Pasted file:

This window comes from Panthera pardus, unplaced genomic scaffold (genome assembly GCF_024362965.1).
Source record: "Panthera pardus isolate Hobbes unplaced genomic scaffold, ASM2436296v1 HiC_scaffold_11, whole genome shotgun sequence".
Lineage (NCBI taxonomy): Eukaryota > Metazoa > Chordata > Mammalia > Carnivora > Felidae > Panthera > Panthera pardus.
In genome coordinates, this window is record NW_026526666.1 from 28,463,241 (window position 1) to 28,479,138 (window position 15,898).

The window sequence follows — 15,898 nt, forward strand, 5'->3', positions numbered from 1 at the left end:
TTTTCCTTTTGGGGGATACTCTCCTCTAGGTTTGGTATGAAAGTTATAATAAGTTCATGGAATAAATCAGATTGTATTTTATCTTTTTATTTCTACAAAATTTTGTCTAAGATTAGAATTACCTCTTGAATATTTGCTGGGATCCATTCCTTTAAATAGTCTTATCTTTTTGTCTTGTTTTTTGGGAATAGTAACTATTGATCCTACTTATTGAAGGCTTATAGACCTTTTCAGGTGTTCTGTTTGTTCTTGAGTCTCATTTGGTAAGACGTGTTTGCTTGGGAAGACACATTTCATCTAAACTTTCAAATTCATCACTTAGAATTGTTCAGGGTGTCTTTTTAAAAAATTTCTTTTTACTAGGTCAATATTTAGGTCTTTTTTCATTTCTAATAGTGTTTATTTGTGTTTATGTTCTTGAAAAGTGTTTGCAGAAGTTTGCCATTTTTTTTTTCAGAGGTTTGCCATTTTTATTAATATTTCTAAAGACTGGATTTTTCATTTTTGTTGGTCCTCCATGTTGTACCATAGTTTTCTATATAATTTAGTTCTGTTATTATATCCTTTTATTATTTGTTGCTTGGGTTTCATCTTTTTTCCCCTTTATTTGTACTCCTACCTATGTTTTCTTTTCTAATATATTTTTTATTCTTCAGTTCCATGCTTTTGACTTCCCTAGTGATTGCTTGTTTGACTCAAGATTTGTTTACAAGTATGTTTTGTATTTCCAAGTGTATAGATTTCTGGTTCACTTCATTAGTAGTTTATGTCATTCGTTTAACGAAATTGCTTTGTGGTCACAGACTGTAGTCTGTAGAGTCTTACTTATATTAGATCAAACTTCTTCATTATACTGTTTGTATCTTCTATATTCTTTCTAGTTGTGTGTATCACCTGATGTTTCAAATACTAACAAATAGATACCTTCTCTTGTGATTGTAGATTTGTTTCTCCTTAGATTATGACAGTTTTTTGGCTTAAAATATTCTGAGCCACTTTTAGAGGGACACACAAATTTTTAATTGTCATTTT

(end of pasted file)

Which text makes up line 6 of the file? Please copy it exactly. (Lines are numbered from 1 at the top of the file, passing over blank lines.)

TTTTCCTTTTGGGGGATACTCTCCTCTAGGTTTGGTATGAAAGTTATAATAAGTTCATGGAATAAATCAGATTGTATTTTATCTTTTTATTTCTACAAAATTTTGTCTAAGATTAGAATTACCTCTTGAATATTTGCTGGGATCCATTCCTTTAAATAGTCTTATCTTTTTGTCTTGTTTTTTGGGAATAGTAACTATTGATCCTACTTATTGAAGGCTTATAGACCTTTTCAGGTGTTCTGTTTGTTCTTGAGTCTCATTTGGTAAGACGTGTTTGCTTGGGAAGACACATTTCATCTAAACTTTCAAATTCATCACTTAGAATTGTTCAGGGTGTCTTTTTAAAAAATTTCTTTTTACTAGGTCAATATTTAGGTCTTTTTTCATTTCTAATAGTGTTTATTTGTGTTTATGTTCTTGAAAAGTGTTTGCAGAAGTTTGCCATTTTTTTTTTCAGAGGTTTGCCATTTTTATTAATATTTCTAAAGACTGGATTTTTCATTTTTGTTGGTCCTCCATGTTGTACCATAGTTTTCTATATAATTTAGTTCTGTTATTATATCCTTTTATTATTTGTTGCTTGGGTTTCATCTTTTTTCCCCTTTATTTGTACTCCTACCTATGTTTTCTTTTCTAATATATTTTTTATTCTTCAGTTCCATGCTTTTGACTTCCCTAGTGATTGCTTGTTTGACTCAAGATTTGTTTACAAGTATGTTTTGTATTTCCAAGTGTATAGATTTCTGGTTCACTTCATTAGTAGTTTATGTCATTCGTTTAACGAAATTGCTTTGTGGTCACAGACTGTAGTCTGTAGAGTCTTACTTATATTAGATCAAACTTCTTCATTATACTGTTTGTATCTTCTATATTCTTTCTAGTTGTGTGTATCACCTGATGTTTCAAATACTAACAAATAGATACCTTCTCTTGTGATTGTAGATTTGTTTCTCCTTAGATTATGACAGTTTTTTGGCTTAAAATATTCTGAGCCACTTTTAGAGGGACACACAAATTTTTAATTGTCATTTT